[4] Takeshi Hamashita, edited by Mark Selden and Linda Grove, China, East Asia and the Global Economy:  Regional and historical perspectives (London: Routledge, 2008); Giovanni Arrighi, Takeshi Hamashita and Mark Selden, eds., The Resurgence of East Asia: 500, 150 and 50 year perspectives, London: Routledge, 2003; R. Bin Wong, China Transformed: Historical Change and the Limits of European Experience, Ithaca: Cornell University Press, 1997; Kenneth Pomeranz, The Great Divergence: China, Europe, and the Making of the Modern World Economy, Princeton: Princeton University Press, 2000; Andre Gunder Frank, ReORIENT: Global Economy in the Asian Age, Berkeley: University of California Press, 1998; Gary Hamilton, Commerce and Capitalism in Chinese Societies, London: Routledge, 2006; Hidetaka Yoshimatsu, The Political Economy of Regionalism in East Asia. Integrative Explanations for Dynamics and Challenges, Basingstoke: Palgrave Macmillan, 2008; Mark Beeson, Regionalism and Globalization in East Asia: Politics, Security and Economic Development, Basingstoke: Palgrave Macmillan, 2007; Timothy Brook, The Confusions of Pleasure; Commerce and Culture in Ming China, Berkeley: University of California Press, 1998; Francesca Bray, The Rice Economies: Technology and Development in Asian Societies, New York: Oxford University Press, 1985; Nola Cooke and Li Tana, eds., Water Frontier: Commerce and the Chinese in the Lower Mekong Region, 1750-1880, Lanham MD, Rowman and Littlefield, 2004; Anthony Reid, Southeast Asia in the Age of Commerce, 1450-1680 (2 vols), New Haven: Yale University Press, 1988 and 1993. The issues have been sharply debated by historians and economists in symposia in The Journal of Asian Studies, American Historical Review, and Modern China among others. They have also been examined by a range of Japanese scholars. See especially Sugihara Kaoru’s edited collection on the links between Japanese development, intra-Asian trade, and the Asian economies, Japan, China and the Growth of the Asian International Economy, 1850-1949, Oxford: Oxford University Press, 2005. For an important recent Chinese interpretation, see Wang Hui, The Politics of Imagining Asia: Empires, Nations, Regional and Global Orders, Inter-Asia Cultural Studies, 8,1, 2007, pp. 1-34.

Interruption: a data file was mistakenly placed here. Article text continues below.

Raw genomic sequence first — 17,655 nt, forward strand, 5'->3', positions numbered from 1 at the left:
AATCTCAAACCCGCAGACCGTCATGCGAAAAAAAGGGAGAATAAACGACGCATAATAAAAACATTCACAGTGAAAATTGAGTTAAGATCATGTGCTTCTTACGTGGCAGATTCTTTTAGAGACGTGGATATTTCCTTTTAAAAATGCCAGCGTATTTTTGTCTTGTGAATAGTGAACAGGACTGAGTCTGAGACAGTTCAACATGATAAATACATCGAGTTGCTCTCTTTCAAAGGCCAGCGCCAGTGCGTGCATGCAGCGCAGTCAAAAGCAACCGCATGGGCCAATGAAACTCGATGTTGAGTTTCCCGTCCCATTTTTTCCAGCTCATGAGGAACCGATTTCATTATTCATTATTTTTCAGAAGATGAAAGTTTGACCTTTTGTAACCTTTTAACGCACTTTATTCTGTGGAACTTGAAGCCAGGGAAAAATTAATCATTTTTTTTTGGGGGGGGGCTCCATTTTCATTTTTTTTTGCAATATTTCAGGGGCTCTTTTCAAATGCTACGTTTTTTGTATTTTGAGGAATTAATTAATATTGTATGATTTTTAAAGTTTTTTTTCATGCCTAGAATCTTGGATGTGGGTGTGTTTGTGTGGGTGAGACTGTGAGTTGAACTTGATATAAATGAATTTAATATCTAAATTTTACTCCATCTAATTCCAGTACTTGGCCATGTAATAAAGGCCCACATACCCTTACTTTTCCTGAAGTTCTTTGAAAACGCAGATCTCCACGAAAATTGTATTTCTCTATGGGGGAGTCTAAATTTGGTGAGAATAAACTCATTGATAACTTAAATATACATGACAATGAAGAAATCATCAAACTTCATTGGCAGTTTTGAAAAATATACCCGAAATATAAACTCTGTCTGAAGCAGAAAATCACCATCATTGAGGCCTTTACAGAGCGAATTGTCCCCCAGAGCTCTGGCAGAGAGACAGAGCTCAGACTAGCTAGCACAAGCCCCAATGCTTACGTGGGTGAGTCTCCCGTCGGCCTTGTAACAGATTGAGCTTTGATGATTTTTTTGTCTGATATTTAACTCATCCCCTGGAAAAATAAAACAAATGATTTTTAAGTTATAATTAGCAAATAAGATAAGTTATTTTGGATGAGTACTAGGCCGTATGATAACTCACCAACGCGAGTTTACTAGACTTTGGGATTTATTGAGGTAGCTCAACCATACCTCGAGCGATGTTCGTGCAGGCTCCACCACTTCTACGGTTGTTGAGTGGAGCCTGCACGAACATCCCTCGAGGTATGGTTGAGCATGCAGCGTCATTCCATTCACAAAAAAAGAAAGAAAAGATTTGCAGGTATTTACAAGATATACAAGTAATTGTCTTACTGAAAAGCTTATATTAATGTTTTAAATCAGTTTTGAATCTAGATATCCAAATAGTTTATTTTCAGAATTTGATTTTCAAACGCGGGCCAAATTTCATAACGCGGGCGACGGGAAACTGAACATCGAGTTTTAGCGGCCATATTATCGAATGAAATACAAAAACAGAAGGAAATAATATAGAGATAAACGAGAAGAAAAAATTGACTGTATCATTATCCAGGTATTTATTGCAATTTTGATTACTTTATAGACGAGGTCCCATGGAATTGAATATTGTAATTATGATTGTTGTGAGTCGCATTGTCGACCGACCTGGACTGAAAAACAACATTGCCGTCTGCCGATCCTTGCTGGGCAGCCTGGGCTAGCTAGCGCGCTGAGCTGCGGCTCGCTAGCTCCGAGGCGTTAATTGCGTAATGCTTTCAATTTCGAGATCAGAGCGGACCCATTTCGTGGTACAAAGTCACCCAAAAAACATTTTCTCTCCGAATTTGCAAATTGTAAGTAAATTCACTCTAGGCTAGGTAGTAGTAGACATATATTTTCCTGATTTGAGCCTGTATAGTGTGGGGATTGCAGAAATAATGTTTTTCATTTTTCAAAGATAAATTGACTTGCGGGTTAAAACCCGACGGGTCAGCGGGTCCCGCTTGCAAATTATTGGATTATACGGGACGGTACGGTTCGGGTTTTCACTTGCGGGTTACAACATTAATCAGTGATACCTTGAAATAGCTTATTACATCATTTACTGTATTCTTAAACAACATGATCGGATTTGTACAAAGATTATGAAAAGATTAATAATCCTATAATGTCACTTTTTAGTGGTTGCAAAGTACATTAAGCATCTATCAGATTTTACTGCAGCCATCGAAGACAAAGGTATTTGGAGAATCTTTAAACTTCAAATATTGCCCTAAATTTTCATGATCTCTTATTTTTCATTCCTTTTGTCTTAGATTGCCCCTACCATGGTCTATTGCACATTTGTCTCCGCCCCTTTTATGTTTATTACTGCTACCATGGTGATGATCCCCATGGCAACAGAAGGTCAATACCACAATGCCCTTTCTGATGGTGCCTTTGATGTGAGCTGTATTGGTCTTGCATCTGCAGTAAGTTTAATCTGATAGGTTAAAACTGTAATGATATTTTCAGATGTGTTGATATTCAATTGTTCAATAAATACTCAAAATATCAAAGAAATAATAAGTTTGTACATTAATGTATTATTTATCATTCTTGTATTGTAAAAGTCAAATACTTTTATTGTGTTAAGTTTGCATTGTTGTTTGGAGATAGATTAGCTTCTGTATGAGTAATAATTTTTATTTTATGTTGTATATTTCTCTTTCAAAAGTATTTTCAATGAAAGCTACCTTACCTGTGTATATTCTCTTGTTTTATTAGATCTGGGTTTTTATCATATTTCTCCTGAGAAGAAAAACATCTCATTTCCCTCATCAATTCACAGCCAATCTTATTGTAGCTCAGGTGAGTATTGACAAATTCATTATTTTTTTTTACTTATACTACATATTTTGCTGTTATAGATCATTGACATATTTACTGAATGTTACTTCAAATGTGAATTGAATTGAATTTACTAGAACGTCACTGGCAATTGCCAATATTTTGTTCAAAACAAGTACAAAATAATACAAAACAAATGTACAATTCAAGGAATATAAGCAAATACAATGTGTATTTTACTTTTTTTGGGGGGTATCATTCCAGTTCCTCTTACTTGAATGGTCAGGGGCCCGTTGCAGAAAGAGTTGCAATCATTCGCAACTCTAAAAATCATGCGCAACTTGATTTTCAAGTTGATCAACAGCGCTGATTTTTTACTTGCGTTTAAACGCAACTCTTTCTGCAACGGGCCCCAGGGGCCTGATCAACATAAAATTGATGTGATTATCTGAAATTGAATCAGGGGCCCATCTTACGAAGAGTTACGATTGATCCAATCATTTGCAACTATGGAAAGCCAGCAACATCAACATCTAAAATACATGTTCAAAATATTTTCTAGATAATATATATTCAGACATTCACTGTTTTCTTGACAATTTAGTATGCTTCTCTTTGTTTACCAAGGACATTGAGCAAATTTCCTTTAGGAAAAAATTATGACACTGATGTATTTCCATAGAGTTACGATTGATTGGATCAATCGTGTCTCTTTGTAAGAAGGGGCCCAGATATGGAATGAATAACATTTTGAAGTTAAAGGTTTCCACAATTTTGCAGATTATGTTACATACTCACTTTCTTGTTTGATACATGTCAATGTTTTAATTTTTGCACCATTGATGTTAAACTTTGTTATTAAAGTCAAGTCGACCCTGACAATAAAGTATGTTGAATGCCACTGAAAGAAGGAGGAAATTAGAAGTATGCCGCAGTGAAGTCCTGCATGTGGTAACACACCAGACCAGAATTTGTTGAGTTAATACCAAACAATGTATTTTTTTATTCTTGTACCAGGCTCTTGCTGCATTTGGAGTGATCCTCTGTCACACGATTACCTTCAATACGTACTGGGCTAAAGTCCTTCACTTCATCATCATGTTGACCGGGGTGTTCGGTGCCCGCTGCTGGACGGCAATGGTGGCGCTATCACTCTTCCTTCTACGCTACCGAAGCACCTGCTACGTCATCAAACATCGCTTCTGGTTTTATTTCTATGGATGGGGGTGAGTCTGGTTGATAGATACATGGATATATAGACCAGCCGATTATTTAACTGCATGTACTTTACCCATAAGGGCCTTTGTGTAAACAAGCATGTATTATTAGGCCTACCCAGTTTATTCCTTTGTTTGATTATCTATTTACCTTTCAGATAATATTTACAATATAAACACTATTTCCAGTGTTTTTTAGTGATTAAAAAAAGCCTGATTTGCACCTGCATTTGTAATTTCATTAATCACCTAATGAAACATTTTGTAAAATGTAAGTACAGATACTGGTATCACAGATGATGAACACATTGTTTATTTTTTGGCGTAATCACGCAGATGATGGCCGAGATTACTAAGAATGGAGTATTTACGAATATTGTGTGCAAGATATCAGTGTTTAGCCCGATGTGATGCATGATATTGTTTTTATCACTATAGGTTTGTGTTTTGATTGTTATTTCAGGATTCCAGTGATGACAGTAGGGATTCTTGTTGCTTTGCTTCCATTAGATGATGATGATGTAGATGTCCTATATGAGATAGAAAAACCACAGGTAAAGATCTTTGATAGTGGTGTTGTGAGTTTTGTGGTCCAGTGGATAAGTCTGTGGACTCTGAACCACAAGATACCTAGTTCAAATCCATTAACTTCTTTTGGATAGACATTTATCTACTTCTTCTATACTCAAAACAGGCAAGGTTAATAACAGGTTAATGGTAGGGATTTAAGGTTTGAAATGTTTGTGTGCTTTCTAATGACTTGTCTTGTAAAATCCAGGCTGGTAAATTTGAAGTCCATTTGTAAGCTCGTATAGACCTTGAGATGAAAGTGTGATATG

[5] An important issue that we do not address here is the fact that the Qing empire that carried China to a peak of peace and relative prosperity in the 18th century was the product of Manchu leadership, thus raising important questions about the multiethnic character of the Chinese state and nation, and its relations with Central Asia and the steppe regions generally, as well as with East and Southeast Asia.

[6] Anthony Reid, Southeast Asia in the Age of Commerce, 1450-1680 vol.2, p. 33.

[7] Chapter 4: “Silver in Regional Economies and the World Economy: East Asia in the Sixteenth to the Nineteenth Centuries.” Translation by J.P. McDermott. China, East Asia and the Global Economy. Cf. Andre Gunder Frank, ReORIENT, especially pp. 131-64; Kenneth Pomeranz, The Great Divergence, espec. pp. 159-62, 267-74.

[8] See for example Saskia Sassen, The Global City: New York, London, Tokyo, Princeton: Princeton University Press, 2001 2nd.ed); Saskia Sassen, Cities in a World Economy, 3rd Ed. Thousand Oaks, California: Pine Forge, 2006.

[9] China achieved the peak of territorial expansion during the 18th century, extending the reach of empire north and west into Inner Asia including incorporation of Tibet, Mongolia and Xinjiang, and China’s informal reach extended into Southeast Asia as well. Most of China south of the Great Wall, and particularly coastal China, by contrast, enjoyed protracted peace.